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US Trump Privately Urges Pastors to Help Him From the Pulpit in Midterms

23:16  28 august  2018
23:16  28 august  2018 Source:   nytimes.com

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Donald Trump et al. standing next to a man in a suit and tie: President Trump during a prayer at a dinner for evangelical leadership in the State Dining Room of the White House on Monday evening.© Doug Mills/The New York Times President Trump during a prayer at a dinner for evangelical leadership in the State Dining Room of the White House on Monday evening.

WASHINGTON — In remarks to evangelical ministers in the White House State Dining Room on Monday night, President Trump spoke in high-minded tones about religious liberty, abortion and youth unemployment. He noted a John Adams quote carved into the room’s fireplace: “I pray heaven to bestow the best of blessings on this house.”

But once reporters and television cameras were ushered out of the room, Mr. Trump turned to the more pragmatic concerns of how evangelical leaders can use their pulpits to help Republicans win in the midterm elections, according to an audiotape of his remarks provided to The New York Times by someone who attended the event.

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“I just ask you to go out and make sure all of your people vote,” Mr. Trump told the group of about 100 evangelical ministers. “Because if they don’t — it’s Nov. 6 — if they don’t vote we’re going to have a miserable two years and we’re going to have, frankly, a very hard period of time because then it just gets to be one election — you’re one election away from losing everything you’ve got.”

Mr. Trump spent most of his private remarks to the group bragging about having gotten “rid of” the Johnson Amendment, a 1954 provision of tax law that threatened religious organizations, like churches, with the loss of tax-exempt status if they endorse or oppose political candidates.

Under that amendment, Mr. Trump said, religious leaders had been prevented from speaking their minds.

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“Maybe it’s why you are very plateaued. I hate to say it, if you were a stock, you’d be like, you’re very plateaued,” Mr. Trump said, prompting laughter in the room. “I really believe you’re plateaued because you can’t speak. They really have silenced you. But now you’re not silenced anymore.”

The president recalled when he first learned about the Johnson Amendment at a meeting during the 2016 campaign, when several dozen pastors and ministers came to see him at Trump Tower in New York City. He said he was pleased by the meeting because the religious leaders seemed to like him.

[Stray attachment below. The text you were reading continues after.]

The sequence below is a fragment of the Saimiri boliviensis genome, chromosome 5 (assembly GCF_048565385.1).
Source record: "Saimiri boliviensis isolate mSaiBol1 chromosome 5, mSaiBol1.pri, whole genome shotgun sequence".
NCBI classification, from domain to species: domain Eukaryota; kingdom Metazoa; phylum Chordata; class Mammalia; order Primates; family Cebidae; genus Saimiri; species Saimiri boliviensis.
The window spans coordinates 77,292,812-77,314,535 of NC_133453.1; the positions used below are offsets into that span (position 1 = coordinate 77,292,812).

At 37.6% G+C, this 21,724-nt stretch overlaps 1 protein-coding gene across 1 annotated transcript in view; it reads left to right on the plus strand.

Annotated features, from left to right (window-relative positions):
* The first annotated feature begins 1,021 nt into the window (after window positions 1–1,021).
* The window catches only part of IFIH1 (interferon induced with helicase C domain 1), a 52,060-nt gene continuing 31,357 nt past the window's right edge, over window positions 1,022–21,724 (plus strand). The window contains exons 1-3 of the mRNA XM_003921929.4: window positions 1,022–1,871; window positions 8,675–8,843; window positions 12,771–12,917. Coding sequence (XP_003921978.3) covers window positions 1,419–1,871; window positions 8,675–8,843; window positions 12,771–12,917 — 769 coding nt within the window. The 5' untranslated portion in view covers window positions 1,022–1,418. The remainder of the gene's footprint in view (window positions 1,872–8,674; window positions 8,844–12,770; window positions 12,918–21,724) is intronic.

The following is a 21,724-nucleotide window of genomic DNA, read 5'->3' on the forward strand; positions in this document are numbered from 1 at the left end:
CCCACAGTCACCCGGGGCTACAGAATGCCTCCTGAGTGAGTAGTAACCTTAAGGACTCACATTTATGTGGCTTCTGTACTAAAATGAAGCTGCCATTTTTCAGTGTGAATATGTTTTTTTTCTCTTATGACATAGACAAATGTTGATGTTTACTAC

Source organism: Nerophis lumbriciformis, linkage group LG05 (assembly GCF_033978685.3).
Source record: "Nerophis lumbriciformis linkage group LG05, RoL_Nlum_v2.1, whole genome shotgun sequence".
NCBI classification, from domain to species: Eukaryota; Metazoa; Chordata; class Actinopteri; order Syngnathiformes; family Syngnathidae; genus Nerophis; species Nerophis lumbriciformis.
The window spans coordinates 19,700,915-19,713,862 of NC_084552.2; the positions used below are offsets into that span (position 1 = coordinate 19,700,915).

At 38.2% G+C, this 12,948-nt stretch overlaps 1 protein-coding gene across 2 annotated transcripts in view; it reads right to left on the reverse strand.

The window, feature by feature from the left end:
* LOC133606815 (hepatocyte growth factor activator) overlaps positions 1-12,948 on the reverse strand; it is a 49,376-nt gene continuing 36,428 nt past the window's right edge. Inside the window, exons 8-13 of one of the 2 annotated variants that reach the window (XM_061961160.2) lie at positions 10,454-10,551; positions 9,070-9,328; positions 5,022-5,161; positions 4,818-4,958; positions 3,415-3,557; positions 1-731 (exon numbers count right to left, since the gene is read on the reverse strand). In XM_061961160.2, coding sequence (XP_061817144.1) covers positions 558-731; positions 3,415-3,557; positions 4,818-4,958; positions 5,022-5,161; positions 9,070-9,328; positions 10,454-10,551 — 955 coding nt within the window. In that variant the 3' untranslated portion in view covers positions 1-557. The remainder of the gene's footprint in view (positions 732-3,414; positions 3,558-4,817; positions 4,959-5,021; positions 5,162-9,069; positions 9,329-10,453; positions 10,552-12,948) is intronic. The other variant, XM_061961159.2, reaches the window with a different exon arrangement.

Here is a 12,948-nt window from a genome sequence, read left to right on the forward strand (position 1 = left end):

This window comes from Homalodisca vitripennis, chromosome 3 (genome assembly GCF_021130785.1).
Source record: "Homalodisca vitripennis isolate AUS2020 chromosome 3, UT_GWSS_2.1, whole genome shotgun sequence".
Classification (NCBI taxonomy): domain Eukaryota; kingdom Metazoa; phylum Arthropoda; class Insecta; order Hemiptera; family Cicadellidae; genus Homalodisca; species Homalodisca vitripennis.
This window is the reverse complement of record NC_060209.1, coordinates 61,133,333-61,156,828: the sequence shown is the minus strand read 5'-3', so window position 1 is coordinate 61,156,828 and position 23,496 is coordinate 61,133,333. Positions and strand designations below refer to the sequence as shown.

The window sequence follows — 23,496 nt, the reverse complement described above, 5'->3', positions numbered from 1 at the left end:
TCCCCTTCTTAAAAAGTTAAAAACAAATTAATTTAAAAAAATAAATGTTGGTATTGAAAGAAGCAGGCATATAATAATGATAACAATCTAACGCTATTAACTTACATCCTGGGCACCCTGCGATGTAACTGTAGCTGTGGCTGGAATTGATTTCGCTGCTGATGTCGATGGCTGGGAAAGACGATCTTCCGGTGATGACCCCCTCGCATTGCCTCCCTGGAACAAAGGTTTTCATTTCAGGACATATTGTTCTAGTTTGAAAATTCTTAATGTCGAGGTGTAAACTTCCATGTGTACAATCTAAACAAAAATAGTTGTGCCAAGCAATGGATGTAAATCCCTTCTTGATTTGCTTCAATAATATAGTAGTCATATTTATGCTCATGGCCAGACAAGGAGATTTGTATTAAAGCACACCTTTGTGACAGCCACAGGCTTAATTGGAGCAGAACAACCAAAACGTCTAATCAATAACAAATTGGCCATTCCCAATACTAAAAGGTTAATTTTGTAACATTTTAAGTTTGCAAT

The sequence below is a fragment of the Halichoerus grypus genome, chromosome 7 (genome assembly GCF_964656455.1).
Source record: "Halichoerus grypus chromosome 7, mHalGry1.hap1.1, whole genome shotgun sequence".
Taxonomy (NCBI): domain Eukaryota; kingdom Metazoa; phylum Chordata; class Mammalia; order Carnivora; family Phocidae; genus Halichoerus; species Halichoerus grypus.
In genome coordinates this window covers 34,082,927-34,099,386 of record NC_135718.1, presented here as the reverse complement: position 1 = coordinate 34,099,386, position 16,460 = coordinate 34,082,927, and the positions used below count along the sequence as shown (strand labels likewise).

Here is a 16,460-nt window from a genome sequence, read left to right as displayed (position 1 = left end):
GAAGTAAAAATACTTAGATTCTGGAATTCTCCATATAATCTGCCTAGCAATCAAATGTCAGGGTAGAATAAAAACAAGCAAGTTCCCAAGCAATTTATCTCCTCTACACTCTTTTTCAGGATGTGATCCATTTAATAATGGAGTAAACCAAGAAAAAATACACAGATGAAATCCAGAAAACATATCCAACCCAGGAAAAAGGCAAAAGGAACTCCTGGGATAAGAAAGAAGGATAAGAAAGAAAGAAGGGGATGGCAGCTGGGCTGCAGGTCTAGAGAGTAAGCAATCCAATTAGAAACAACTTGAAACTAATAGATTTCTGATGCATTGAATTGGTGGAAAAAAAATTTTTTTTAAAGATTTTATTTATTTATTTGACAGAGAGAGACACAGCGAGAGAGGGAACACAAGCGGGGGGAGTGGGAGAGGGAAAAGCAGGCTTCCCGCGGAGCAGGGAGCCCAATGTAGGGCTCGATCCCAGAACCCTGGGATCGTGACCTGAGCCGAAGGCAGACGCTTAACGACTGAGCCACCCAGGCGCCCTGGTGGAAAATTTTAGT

“I know when people like me,” Mr. Trump said. “I know when people don’t like me. You know, pretty good at that stuff. A lot of them like, and some don’t and that’s O.K. But this group really liked me.”

Mr. Trump also recalled on Monday night looking out the window during the Trump Tower meeting, though it was unclear why he chose to discuss it.

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“We were in the 68th floor of Trump Tower and we looked down on the sidewalks and there were thousands and thousands of people,” he said. “They looked like ants, little people going all over — boom, boom, boom — so little, ’cause when you’re 68 floors, they look really small. But there were a lot of them.”

Mr. Trump said he told the religious leaders at that campaign meeting that he would oppose the Johnson Amendment if he won the presidency and “fight very hard to make sure that provision gets taken away.”

In fact, the president has fallen short of that promise.

Eliminating the provision in the law would require Congress to act. Instead, Mr. Trump signed an executive order in May 2017 directing the Internal Revenue Service not to aggressively pursue cases where a church endorses a candidate or makes political donations.

Legal experts have said the I.R.S. has very rarely pursued such cases against churches, and religious leaders have often been outspoken about politics even if they have had to stop short of officially endorsing a candidate.

Mr. Trump ignored that reality Monday night. He urged religious leaders to use what he described as their newfound freedom of speech to campaign from the pulpit on behalf of Republican candidates.

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“You have people that preach to almost 200 million people — 150 to, close, depending on which Sunday we are talking about, and beyond Sunday, 100, 150 million people,” he said.

Mr. Trump warned that if Republicans do not retain control of Congress, religious communities would lose all of the gains he had secured on their behalf.

“They will end everything immediately,” he said, apparently referring to Democrats. He added, again without being clear whom he was talking about: “They will overturn everything that we’ve done and they’ll do it quickly and violently. And violently. There’s violence. When you look at Antifa, and you look at some of these groups, these are violent people.”

Antifa is a term that describes some militant, leftist anti-fascist groups in the United States.

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